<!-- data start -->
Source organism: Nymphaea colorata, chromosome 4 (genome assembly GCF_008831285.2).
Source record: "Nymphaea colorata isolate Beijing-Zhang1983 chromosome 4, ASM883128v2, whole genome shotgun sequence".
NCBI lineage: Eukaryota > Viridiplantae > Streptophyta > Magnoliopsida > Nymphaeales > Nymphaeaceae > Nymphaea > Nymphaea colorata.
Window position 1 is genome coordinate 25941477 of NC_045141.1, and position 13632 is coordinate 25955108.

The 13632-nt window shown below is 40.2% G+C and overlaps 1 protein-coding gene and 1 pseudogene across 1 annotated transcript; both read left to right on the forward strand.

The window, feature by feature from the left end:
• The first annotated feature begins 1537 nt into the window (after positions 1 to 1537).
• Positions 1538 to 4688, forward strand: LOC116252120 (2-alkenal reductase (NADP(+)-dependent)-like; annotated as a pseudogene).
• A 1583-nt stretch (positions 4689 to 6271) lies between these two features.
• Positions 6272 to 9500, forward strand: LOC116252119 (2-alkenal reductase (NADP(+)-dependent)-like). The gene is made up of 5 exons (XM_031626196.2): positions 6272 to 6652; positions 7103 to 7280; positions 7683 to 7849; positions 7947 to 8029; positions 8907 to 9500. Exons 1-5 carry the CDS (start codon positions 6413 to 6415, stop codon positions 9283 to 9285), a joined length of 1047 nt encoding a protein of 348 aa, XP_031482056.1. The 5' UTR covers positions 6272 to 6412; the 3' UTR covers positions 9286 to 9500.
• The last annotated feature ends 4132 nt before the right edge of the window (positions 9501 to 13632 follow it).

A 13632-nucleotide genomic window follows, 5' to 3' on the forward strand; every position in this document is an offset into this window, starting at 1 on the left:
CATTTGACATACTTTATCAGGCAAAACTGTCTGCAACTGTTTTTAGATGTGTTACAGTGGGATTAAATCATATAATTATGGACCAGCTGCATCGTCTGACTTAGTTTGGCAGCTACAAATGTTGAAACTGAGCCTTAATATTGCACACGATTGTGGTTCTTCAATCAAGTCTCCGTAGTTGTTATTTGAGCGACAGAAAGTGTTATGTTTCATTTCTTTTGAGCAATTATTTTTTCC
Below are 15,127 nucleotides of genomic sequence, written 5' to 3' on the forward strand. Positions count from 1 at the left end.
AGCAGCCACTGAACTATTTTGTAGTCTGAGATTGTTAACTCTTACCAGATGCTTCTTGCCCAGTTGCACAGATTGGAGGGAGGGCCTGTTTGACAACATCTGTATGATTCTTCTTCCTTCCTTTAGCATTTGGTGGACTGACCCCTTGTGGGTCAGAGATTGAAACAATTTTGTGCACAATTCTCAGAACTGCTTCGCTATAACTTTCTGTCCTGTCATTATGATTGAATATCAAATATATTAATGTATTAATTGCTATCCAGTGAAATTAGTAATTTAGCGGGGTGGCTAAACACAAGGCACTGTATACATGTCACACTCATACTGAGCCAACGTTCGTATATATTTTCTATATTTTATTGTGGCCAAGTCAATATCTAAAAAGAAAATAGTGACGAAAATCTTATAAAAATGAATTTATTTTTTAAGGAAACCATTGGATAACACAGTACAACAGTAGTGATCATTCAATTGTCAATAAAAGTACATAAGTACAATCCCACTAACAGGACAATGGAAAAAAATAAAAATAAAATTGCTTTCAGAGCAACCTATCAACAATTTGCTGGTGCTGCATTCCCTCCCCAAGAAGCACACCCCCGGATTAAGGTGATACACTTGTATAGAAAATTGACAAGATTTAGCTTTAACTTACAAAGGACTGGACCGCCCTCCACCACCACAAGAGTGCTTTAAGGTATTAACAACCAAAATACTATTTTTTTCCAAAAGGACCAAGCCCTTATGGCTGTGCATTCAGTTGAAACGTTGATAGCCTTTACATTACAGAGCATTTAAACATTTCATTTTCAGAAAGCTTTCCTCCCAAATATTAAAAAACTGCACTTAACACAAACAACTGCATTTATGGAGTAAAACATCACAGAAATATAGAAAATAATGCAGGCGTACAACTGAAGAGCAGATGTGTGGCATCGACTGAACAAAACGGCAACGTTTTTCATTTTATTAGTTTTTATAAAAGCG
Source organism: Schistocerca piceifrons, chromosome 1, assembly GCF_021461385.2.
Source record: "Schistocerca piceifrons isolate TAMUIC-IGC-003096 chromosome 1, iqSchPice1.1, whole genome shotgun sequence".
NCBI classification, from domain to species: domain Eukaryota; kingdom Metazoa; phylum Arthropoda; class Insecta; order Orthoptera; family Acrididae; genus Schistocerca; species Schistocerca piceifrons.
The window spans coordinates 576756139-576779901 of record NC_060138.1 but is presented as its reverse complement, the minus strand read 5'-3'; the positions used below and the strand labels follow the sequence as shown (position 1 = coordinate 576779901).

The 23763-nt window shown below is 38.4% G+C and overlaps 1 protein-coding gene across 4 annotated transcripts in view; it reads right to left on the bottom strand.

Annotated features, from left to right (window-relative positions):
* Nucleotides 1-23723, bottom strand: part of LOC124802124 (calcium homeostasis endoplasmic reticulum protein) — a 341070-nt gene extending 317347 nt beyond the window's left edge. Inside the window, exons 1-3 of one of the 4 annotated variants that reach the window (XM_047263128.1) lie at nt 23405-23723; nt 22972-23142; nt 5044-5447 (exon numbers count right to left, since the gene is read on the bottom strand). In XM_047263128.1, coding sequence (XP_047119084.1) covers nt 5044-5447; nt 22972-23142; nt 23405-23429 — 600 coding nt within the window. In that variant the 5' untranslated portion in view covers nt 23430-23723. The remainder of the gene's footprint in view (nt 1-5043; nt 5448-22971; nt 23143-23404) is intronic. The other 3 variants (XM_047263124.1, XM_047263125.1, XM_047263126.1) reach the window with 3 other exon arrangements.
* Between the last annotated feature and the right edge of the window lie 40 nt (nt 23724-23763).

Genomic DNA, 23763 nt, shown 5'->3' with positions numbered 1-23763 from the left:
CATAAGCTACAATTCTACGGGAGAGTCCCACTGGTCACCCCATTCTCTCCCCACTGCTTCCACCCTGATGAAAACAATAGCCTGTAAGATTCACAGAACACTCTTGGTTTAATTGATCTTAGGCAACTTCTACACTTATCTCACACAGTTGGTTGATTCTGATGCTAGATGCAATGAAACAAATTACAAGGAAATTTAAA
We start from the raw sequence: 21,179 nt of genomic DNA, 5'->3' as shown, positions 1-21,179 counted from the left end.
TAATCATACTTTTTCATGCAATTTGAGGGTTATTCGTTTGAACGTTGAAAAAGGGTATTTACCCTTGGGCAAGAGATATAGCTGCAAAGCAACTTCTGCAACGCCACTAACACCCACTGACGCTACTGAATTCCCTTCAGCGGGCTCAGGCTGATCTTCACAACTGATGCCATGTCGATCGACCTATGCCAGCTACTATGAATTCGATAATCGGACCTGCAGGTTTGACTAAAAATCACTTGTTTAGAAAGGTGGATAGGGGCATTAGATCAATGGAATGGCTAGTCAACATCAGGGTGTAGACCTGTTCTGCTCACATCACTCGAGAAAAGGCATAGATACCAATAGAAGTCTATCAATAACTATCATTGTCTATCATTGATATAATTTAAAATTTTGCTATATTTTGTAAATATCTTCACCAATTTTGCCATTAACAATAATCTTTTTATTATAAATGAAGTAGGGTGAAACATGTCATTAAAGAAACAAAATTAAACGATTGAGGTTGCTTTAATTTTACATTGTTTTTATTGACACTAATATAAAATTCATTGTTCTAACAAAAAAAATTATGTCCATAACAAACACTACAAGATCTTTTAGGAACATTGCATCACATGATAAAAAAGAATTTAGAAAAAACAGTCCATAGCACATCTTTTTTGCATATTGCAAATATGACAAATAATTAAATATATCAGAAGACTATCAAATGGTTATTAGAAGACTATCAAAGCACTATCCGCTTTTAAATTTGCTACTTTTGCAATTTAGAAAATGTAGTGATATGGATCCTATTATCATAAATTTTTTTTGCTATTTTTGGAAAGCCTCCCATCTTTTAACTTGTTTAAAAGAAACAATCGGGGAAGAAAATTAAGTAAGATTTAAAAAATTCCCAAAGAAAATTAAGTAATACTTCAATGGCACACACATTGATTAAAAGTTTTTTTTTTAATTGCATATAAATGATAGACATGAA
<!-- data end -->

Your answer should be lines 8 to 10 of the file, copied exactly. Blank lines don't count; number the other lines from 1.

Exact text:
• Positions 1538 to 4688, forward strand: LOC116252120 (2-alkenal reductase (NADP(+)-dependent)-like; annotated as a pseudogene).
• A 1583-nt stretch (positions 4689 to 6271) lies between these two features.
• Positions 6272 to 9500, forward strand: LOC116252119 (2-alkenal reductase (NADP(+)-dependent)-like). The gene is made up of 5 exons (XM_031626196.2): positions 6272 to 6652; positions 7103 to 7280; positions 7683 to 7849; positions 7947 to 8029; positions 8907 to 9500. Exons 1-5 carry the CDS (start codon positions 6413 to 6415, stop codon positions 9283 to 9285), a joined length of 1047 nt encoding a protein of 348 aa, XP_031482056.1. The 5' UTR covers positions 6272 to 6412; the 3' UTR covers positions 9286 to 9500.